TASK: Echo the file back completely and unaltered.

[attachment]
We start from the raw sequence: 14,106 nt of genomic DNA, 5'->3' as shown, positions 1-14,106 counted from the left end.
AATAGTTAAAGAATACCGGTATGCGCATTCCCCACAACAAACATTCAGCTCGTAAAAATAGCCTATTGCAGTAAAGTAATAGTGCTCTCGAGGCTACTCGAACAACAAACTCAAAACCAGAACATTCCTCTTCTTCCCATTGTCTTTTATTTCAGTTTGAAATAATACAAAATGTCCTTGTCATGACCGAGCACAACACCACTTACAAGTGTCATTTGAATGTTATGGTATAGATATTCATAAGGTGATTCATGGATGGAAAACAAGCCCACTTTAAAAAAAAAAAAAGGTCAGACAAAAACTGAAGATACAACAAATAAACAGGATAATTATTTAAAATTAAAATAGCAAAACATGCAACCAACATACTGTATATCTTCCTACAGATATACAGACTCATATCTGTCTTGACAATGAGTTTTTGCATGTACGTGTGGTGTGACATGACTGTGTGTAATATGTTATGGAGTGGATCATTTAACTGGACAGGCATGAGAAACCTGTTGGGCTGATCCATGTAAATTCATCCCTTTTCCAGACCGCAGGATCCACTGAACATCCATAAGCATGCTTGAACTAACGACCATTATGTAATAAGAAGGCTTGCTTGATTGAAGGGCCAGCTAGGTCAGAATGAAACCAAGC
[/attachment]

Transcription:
We start from the raw sequence: 14,106 nt of genomic DNA, 5'->3' as shown, positions 1-14,106 counted from the left end.
AATAGTTAAAGAATACCGGTATGCGCATTCCCCACAACAAACATTCAGCTCGTAAAAATAGCCTATTGCAGTAAAGTAATAGTGCTCTCGAGGCTACTCGAACAACAAACTCAAAACCAGAACATTCCTCTTCTTCCCATTGTCTTTTATTTCAGTTTGAAATAATACAAAATGTCCTTGTCATGACCGAGCACAACACCACTTACAAGTGTCATTTGAATGTTATGGTATAGATATTCATAAGGTGATTCATGGATGGAAAACAAGCCCACTTTAAAAAAAAAAAAAGGTCAGACAAAAACTGAAGATACAACAAATAAACAGGATAATTATTTAAAATTAAAATAGCAAAACATGCAACCAACATACTGTATATCTTCCTACAGATATACAGACTCATATCTGTCTTGACAATGAGTTTTTGCATGTACGTGTGGTGTGACATGACTGTGTGTAATATGTTATGGAGTGGATCATTTAACTGGACAGGCATGAGAAACCTGTTGGGCTGATCCATGTAAATTCATCCCTTTTCCAGACCGCAGGATCCACTGAACATCCATAAGCATGCTTGAACTAACGACCATTATGTAATAAGAAGGCTTGCTTGATTGAAGGGCCAGCTAGGTCAGAATGAAACCAAGC